Benefits of Performance-Enhancing Supplements | STACK
X

Become a Better Athlete. Sign Up for Our FREE Newsletter.

Benefits of Performance-Enhancing Supplements

November 14, 2012 | Brian Lebo

Must See Nutrition Videos


As long as athletes seek to improve their performance, there will be interest in performance-enhancing supplements. Unfortunately, few legislative or regulatory guidelines are in place to ensure that these products are safe or that they confer the benefits they claim. Read on to learn about some common supplements and whether and how they can safely improve your performance.

Vitamins

A chronic deficiency in some of the B-vitamins has been linked to a reduction in physical performance. Vitamins are especially useful to individuals who have nutritional "gaps" in their diets. Research indicates that a daily multi-vitamin may help prevent disease and contribute to overall health. Vitamins C and E are antioxidants, which have the potential to reduce tissue damage following a workout or other sport activity.

Learn more about how to choose the best multivitamins.

L-Carnitine

L-Carnitine theoretically can be considered a performance-enhancing supplement. It may promote greater use of fat for energy rather than depending on glycogen (stored energy). However, research is inconclusive, showing no real link to athletic performance.

Creatine

Research has proven that creatine supplementation improves performance by providing energy for contracting muscles, allowing athletes to work out harder and longer. (Learn more about the benefits of creatine.) Creatine is especially useful for athletes who are training for or play sports that involve short bursts of strength, speed or power, like football or hockey. Experienced athletes can take five mg of creatine monohydrate each day.

Caffeine

Caffeine is found in foods like chocolate, soft drinks, coffee, and tea. A typical cup of coffee has 120mg of caffeine. Caffeine mainly acts as a central nervous system stimulant. Athletes who play sports that involve sustained effort lasting longer than an hour—like running, cycling, swimming, rowing, basketball and soccer—will benefit most from caffeine. Consume three to six mg per kilogram of body weight one hour before activity. Learn more about the amount of caffeine found in common drinks.

Protein

Protein is essential for muscle repair and recovery, making it very popular among athletes. While it's found in many foods, such as meat, fish, nuts and dairy, many athletes don't get enough through their normal diet to support muscle growth. Whey protein is the best option for athletes, because it is easily digestible, giving the muscles a quick burst of amino acids after a workout. Athletes should aim for about .8g of protein for every pound of body weight. When using a protein supplement, consume 20 to 25 grams of whey protein within 30 minutes after exercise. Check out STACK's Protein Guide for more information.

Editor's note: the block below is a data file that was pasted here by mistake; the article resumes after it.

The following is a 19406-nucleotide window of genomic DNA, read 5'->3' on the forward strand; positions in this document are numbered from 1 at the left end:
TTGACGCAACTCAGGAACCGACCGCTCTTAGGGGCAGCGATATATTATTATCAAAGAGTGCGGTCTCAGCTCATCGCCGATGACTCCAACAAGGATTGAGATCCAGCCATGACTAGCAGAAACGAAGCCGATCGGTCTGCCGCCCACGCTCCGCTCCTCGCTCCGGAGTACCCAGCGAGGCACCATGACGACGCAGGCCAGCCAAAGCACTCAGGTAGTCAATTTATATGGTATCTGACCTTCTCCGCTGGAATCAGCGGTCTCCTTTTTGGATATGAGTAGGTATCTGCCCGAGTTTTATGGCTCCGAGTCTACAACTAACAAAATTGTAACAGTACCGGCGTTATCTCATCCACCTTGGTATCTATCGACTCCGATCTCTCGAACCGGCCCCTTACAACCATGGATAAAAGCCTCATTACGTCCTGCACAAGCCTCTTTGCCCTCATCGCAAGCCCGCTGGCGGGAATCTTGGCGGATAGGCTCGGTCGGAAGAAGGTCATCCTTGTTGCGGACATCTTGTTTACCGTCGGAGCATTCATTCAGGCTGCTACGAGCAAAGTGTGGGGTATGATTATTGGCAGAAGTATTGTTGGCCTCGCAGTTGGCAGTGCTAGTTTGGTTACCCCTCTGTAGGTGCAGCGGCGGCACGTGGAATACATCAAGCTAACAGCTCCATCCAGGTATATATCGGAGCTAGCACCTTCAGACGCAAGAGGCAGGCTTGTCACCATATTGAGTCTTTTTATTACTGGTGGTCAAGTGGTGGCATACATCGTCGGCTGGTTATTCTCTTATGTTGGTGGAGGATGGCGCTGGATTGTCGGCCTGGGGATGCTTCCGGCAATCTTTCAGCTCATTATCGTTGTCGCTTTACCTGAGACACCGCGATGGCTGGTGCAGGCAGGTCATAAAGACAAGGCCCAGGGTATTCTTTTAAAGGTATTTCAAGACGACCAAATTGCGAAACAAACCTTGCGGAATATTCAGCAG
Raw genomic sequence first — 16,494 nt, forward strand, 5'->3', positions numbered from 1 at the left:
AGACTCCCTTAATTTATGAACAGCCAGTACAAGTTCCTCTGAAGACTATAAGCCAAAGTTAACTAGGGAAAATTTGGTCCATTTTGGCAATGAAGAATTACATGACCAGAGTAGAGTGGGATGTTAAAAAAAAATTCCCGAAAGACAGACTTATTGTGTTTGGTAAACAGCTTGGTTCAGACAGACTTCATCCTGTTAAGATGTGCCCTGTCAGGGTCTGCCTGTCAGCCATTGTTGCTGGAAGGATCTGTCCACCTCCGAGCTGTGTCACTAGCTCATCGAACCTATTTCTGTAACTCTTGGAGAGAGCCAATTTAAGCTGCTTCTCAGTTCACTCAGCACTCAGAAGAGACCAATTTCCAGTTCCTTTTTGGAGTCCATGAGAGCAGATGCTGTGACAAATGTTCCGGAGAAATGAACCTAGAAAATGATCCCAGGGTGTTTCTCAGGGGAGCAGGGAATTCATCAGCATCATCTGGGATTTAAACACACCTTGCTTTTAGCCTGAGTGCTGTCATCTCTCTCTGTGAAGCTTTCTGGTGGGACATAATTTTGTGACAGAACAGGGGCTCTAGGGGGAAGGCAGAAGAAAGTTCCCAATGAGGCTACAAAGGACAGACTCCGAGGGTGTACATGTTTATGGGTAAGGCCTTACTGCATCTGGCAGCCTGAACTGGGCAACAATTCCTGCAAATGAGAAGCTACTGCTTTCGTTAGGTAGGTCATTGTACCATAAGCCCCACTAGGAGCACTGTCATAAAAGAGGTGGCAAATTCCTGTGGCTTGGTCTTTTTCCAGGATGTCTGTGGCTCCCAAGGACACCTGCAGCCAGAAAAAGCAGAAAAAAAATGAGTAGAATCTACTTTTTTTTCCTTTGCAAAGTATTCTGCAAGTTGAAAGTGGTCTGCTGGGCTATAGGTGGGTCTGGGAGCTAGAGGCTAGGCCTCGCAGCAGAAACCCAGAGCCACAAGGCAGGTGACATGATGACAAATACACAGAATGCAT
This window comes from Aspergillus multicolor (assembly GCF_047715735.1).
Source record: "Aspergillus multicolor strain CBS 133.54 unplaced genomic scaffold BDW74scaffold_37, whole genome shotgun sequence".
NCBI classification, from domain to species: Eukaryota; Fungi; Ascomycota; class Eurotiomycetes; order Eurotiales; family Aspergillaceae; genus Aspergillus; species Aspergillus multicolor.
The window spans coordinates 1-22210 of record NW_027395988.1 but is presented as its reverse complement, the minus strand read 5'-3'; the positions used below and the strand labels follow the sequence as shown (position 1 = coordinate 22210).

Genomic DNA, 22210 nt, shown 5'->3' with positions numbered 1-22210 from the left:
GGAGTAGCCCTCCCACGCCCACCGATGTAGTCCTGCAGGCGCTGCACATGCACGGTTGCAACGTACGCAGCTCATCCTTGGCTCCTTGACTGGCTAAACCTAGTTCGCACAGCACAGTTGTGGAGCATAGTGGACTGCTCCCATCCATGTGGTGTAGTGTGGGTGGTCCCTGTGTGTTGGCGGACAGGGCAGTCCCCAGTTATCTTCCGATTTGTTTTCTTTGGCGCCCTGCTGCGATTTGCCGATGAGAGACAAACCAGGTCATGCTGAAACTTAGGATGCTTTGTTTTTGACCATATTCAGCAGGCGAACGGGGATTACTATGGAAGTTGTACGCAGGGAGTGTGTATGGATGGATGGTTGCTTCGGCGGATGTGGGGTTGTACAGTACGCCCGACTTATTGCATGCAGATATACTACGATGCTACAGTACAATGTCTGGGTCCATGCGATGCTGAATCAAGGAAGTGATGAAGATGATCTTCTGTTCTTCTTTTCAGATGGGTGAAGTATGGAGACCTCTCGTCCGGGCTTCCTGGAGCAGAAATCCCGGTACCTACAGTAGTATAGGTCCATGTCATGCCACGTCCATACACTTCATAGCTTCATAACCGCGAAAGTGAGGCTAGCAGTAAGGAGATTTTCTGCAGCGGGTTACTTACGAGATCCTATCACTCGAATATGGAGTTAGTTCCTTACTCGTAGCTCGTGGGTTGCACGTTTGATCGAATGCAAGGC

Learn more about the best supplements for athletes.

 

Brian Lebo
- Brian Lebo is the owner and director of Athletic Performance Training Center, a strength and conditioning facility in North Royalton, Ohio. He specializes in helping...
Brian Lebo
- Brian Lebo is the owner and director of Athletic Performance Training Center, a strength and conditioning facility in North Royalton, Ohio. He specializes in helping...
More Cool Stuff You'll Like

Make Sure You're Getting Enough Calcium

Can Baking Soda Improve Your Training Gains?

Are Pre-Workout Supplements Right For You?

Workout Supplements: Do You Really Need Them?

3 Reasons Why You Should Take a Fish Oil Supplement

Fuel for Thought: Gels, Bloks and Beans

Use Sodium Bicarbonate to Get More Out of Creatine

4 Best Supplements for Football Players

3 Supplements to Boost On-Ice Performance

"Real" Fat-Burner Supplements

The Positive Side Effects of Creatine (Besides Building Muscle)

The Best Post-Workout Supplements and Nutrition

6 Supplements That Power Quality Workouts

Why You Can't Ignore Pre- and Post-Workout Nutrition

Soy vs. Whey Protein

This Just In: Boost Your Workout With Peppermint

Should You Be Taking BCAAs?

Do Athletes Need Zinc Supplements?

Blueberry Supplements: Better Than Actual Blueberries?

L.A. Galaxy's Safe Supplementation for Soccer Players

The Powerful Health Benefits of Turmeric

What's Missing From the Female Athlete's Diet, Part 2: Iron

ZMA: Is This Mysterious Supplement Right for You?

DHEA Supplements: Should You Take Them?

The 6 Most Promising Weight-Loss Supplements

Should I Take Creatine?

Why You Need Vitamin D in Your Diet

2 Safe Pre-Workout Supplements

Iodine: An Overlooked Essential Mineral for Female Athletes

4 Muscle-Building Supplements That Don't Work

3 Tips on Choosing the Best Post-Workout Creatine

The Truth About Muscle-Enhancing Supplements

Why Creatine Is the Best Sports Supplement

5 Rules You Must Know Before Taking a Fish Oil Supplement

The One Thing You Need to Do to Build Muscle

Creatine Supplements: Benefits, Concerns, Types and Dosage

How to Select a Healthy Protein Bar

7 Rules That Would End PED Use in Baseball Immediately

Powder Hour: Is It Time to Add Protein Powder to Your Diet?

The 5 Most Effective Supplements for Baseball Players

Demystifying Popular Smoothie Boosters

4 Creatine Myths Exposed

HGH Use Among Teens on the Rise, According to Survey

Ask the Experts: Is Caffeine Safe for Athletes?

The Best Time to Consume Creatine

7 Sketchy Marketing Phrases Used By Supplement Companies

7 Fiber Supplements: More Than Just For Weight Loss